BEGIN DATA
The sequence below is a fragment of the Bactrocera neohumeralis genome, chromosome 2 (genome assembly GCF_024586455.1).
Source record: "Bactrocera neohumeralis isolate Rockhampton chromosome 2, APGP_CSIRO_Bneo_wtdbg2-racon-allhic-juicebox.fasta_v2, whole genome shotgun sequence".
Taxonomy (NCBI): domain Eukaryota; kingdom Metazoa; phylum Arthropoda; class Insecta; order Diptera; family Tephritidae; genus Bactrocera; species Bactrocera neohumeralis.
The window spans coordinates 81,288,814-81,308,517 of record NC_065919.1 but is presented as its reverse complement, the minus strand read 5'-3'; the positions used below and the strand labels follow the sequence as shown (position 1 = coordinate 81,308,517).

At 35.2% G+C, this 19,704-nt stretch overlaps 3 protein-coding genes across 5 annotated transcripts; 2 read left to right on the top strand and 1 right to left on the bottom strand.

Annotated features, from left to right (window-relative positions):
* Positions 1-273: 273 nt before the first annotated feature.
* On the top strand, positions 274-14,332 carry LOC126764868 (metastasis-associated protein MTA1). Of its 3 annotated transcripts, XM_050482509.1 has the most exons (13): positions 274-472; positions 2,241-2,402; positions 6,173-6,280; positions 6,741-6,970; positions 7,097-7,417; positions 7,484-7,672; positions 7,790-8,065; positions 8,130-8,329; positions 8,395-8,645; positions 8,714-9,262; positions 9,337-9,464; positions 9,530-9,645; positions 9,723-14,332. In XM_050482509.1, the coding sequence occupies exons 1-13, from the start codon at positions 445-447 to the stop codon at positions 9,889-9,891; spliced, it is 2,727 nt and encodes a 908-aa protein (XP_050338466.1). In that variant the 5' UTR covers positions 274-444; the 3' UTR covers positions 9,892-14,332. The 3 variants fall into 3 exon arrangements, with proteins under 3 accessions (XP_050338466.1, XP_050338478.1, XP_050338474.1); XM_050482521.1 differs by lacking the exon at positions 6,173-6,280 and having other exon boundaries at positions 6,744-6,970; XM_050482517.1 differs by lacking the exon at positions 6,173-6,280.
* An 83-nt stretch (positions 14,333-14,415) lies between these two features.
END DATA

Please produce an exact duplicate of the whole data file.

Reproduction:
The sequence below is a fragment of the Bactrocera neohumeralis genome, chromosome 2 (genome assembly GCF_024586455.1).
Source record: "Bactrocera neohumeralis isolate Rockhampton chromosome 2, APGP_CSIRO_Bneo_wtdbg2-racon-allhic-juicebox.fasta_v2, whole genome shotgun sequence".
Taxonomy (NCBI): domain Eukaryota; kingdom Metazoa; phylum Arthropoda; class Insecta; order Diptera; family Tephritidae; genus Bactrocera; species Bactrocera neohumeralis.
The window spans coordinates 81,288,814-81,308,517 of record NC_065919.1 but is presented as its reverse complement, the minus strand read 5'-3'; the positions used below and the strand labels follow the sequence as shown (position 1 = coordinate 81,308,517).

At 35.2% G+C, this 19,704-nt stretch overlaps 3 protein-coding genes across 5 annotated transcripts; 2 read left to right on the top strand and 1 right to left on the bottom strand.

Annotated features, from left to right (window-relative positions):
* Positions 1-273: 273 nt before the first annotated feature.
* On the top strand, positions 274-14,332 carry LOC126764868 (metastasis-associated protein MTA1). Of its 3 annotated transcripts, XM_050482509.1 has the most exons (13): positions 274-472; positions 2,241-2,402; positions 6,173-6,280; positions 6,741-6,970; positions 7,097-7,417; positions 7,484-7,672; positions 7,790-8,065; positions 8,130-8,329; positions 8,395-8,645; positions 8,714-9,262; positions 9,337-9,464; positions 9,530-9,645; positions 9,723-14,332. In XM_050482509.1, the coding sequence occupies exons 1-13, from the start codon at positions 445-447 to the stop codon at positions 9,889-9,891; spliced, it is 2,727 nt and encodes a 908-aa protein (XP_050338466.1). In that variant the 5' UTR covers positions 274-444; the 3' UTR covers positions 9,892-14,332. The 3 variants fall into 3 exon arrangements, with proteins under 3 accessions (XP_050338466.1, XP_050338478.1, XP_050338474.1); XM_050482521.1 differs by lacking the exon at positions 6,173-6,280 and having other exon boundaries at positions 6,744-6,970; XM_050482517.1 differs by lacking the exon at positions 6,173-6,280.
* An 83-nt stretch (positions 14,333-14,415) lies between these two features.